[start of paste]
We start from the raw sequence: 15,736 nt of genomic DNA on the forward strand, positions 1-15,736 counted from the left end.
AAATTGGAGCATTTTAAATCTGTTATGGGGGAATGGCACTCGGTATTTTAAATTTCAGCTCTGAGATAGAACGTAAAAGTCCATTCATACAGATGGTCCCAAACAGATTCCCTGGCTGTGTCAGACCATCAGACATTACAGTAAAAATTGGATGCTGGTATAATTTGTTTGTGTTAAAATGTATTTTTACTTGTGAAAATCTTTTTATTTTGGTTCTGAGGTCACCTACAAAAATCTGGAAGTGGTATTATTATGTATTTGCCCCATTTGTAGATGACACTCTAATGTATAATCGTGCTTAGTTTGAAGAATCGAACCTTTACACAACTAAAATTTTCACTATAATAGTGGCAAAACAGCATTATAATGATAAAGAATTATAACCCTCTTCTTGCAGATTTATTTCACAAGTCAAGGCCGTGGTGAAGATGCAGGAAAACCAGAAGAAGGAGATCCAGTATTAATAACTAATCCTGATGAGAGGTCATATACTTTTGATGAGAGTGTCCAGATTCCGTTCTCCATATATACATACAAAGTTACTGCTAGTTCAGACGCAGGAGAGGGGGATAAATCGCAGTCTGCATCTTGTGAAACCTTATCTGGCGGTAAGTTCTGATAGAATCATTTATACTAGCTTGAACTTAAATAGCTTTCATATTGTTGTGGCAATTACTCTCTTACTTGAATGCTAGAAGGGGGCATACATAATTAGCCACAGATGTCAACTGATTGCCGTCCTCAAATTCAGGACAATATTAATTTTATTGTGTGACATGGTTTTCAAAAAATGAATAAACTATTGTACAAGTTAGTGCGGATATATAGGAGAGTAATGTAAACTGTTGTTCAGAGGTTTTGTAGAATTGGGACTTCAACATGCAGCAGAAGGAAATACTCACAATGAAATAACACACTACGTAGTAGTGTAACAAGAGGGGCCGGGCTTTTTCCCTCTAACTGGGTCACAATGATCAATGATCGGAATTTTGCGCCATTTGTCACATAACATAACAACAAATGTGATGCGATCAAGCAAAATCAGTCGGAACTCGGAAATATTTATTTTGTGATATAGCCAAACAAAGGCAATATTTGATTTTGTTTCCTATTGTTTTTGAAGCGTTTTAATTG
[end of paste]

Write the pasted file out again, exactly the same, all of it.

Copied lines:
We start from the raw sequence: 15,736 nt of genomic DNA on the forward strand, positions 1-15,736 counted from the left end.
AAATTGGAGCATTTTAAATCTGTTATGGGGGAATGGCACTCGGTATTTTAAATTTCAGCTCTGAGATAGAACGTAAAAGTCCATTCATACAGATGGTCCCAAACAGATTCCCTGGCTGTGTCAGACCATCAGACATTACAGTAAAAATTGGATGCTGGTATAATTTGTTTGTGTTAAAATGTATTTTTACTTGTGAAAATCTTTTTATTTTGGTTCTGAGGTCACCTACAAAAATCTGGAAGTGGTATTATTATGTATTTGCCCCATTTGTAGATGACACTCTAATGTATAATCGTGCTTAGTTTGAAGAATCGAACCTTTACACAACTAAAATTTTCACTATAATAGTGGCAAAACAGCATTATAATGATAAAGAATTATAACCCTCTTCTTGCAGATTTATTTCACAAGTCAAGGCCGTGGTGAAGATGCAGGAAAACCAGAAGAAGGAGATCCAGTATTAATAACTAATCCTGATGAGAGGTCATATACTTTTGATGAGAGTGTCCAGATTCCGTTCTCCATATATACATACAAAGTTACTGCTAGTTCAGACGCAGGAGAGGGGGATAAATCGCAGTCTGCATCTTGTGAAACCTTATCTGGCGGTAAGTTCTGATAGAATCATTTATACTAGCTTGAACTTAAATAGCTTTCATATTGTTGTGGCAATTACTCTCTTACTTGAATGCTAGAAGGGGGCATACATAATTAGCCACAGATGTCAACTGATTGCCGTCCTCAAATTCAGGACAATATTAATTTTATTGTGTGACATGGTTTTCAAAAAATGAATAAACTATTGTACAAGTTAGTGCGGATATATAGGAGAGTAATGTAAACTGTTGTTCAGAGGTTTTGTAGAATTGGGACTTCAACATGCAGCAGAAGGAAATACTCACAATGAAATAACACACTACGTAGTAGTGTAACAAGAGGGGCCGGGCTTTTTCCCTCTAACTGGGTCACAATGATCAATGATCGGAATTTTGCGCCATTTGTCACATAACATAACAACAAATGTGATGCGATCAAGCAAAATCAGTCGGAACTCGGAAATATTTATTTTGTGATATAGCCAAACAAAGGCAATATTTGATTTTGTTTCCTATTGTTTTTGAAGCGTTTTAATTG